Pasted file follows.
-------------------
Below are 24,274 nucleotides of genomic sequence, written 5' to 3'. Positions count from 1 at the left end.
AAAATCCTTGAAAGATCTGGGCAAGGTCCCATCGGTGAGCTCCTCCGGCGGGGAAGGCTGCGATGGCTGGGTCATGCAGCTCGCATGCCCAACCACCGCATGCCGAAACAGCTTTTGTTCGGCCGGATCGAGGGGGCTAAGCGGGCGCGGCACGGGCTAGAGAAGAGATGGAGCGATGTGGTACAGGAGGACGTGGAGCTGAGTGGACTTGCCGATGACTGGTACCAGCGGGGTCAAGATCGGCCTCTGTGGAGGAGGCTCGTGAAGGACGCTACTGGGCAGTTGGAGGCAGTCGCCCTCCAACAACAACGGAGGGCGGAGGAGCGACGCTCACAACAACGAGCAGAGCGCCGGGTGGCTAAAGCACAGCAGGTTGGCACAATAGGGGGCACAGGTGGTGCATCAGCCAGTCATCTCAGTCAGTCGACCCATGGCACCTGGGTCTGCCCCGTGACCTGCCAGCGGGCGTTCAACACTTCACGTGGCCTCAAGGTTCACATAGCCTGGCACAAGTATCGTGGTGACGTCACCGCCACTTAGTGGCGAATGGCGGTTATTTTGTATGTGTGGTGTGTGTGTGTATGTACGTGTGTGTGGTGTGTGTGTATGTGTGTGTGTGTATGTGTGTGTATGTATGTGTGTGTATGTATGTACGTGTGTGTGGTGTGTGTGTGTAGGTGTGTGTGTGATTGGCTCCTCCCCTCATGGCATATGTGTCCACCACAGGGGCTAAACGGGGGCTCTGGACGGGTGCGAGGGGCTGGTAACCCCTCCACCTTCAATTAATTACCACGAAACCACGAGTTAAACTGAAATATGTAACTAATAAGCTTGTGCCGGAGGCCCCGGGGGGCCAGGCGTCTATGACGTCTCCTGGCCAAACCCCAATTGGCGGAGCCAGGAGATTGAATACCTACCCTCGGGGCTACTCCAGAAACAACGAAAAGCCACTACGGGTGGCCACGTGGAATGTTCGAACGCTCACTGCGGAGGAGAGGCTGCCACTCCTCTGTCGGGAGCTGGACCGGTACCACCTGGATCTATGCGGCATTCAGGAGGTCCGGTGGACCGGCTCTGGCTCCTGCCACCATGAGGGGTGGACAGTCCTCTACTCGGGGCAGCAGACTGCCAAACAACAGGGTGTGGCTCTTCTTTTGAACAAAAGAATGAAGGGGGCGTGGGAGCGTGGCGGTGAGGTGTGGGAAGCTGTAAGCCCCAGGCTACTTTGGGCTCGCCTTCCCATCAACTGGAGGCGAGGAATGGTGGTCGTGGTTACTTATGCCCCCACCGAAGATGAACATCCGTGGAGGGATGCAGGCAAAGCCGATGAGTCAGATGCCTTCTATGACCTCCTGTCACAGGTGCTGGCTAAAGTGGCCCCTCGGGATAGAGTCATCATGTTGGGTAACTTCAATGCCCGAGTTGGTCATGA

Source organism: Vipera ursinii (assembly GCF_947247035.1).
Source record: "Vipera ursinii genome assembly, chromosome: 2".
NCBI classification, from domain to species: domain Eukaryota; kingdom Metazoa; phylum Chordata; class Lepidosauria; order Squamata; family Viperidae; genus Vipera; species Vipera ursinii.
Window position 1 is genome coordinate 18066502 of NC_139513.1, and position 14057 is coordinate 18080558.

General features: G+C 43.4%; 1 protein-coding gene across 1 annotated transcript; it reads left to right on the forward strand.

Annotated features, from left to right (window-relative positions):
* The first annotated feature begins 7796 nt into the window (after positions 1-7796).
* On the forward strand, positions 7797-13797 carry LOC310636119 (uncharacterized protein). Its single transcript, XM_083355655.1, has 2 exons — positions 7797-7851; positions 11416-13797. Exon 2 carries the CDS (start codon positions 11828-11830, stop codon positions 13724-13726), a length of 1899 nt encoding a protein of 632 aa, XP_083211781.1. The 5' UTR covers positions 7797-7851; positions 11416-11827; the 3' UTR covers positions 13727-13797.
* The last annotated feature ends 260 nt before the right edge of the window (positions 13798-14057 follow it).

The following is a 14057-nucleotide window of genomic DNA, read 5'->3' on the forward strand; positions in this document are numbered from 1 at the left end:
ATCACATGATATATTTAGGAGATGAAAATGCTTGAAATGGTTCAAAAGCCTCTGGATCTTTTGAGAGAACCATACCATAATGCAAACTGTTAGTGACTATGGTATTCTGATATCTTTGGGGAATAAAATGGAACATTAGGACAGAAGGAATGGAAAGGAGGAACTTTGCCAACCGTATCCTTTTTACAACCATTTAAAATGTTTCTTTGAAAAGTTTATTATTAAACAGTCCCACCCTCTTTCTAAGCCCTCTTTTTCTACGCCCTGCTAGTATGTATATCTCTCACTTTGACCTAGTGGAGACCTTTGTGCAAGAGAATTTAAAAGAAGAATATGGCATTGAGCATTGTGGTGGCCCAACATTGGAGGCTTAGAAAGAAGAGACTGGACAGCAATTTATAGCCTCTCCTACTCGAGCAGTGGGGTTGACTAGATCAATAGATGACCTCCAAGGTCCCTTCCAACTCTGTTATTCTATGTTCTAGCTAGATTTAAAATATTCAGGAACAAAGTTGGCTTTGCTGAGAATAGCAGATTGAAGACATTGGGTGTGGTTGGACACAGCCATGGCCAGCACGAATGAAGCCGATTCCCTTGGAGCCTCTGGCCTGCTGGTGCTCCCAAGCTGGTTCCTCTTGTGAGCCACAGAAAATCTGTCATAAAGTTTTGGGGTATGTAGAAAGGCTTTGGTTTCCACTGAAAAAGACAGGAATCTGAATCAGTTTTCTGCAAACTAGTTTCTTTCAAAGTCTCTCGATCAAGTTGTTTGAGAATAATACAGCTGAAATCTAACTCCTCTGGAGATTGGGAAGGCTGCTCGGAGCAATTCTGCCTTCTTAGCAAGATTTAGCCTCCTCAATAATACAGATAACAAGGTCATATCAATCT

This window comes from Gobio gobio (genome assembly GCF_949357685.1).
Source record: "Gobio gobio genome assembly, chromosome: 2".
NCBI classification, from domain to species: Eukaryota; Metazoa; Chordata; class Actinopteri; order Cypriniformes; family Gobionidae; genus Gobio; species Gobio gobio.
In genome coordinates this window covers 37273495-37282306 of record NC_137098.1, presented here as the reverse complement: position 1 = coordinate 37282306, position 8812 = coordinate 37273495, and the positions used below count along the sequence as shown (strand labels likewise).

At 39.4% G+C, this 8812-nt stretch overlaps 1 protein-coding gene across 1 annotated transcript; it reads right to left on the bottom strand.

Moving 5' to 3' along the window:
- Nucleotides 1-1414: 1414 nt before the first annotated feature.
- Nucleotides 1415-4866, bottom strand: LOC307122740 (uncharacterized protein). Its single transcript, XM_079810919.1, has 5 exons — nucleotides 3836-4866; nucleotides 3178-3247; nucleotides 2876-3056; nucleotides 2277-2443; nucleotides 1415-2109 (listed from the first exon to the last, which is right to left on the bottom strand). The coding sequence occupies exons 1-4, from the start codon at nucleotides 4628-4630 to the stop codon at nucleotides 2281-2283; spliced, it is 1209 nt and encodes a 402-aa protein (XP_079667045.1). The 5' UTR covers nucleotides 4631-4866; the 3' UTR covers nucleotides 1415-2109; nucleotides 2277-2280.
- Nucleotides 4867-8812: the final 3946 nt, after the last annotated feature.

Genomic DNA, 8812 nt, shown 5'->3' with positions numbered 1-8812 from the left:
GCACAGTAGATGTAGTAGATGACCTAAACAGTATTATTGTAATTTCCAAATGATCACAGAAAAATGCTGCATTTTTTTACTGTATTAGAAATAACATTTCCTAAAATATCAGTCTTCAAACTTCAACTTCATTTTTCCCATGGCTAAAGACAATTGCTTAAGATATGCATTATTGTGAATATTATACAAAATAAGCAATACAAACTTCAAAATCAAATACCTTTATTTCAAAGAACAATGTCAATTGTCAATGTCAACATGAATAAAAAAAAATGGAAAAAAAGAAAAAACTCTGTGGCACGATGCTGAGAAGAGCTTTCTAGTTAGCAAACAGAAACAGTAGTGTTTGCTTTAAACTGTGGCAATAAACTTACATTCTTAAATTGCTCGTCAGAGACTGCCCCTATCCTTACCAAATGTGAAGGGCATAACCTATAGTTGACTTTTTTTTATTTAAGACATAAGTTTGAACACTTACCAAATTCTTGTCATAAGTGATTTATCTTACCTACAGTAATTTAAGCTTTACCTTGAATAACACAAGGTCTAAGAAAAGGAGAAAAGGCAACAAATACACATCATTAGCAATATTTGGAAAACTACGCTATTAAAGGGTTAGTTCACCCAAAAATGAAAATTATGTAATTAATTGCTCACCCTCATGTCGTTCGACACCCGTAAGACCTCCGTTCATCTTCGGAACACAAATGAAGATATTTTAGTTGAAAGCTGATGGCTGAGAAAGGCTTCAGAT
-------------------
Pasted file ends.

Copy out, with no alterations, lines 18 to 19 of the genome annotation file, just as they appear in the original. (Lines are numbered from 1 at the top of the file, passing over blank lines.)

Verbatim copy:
At 39.4% G+C, this 8812-nt stretch overlaps 1 protein-coding gene across 1 annotated transcript; it reads right to left on the bottom strand.

Moving 5' to 3' along the window: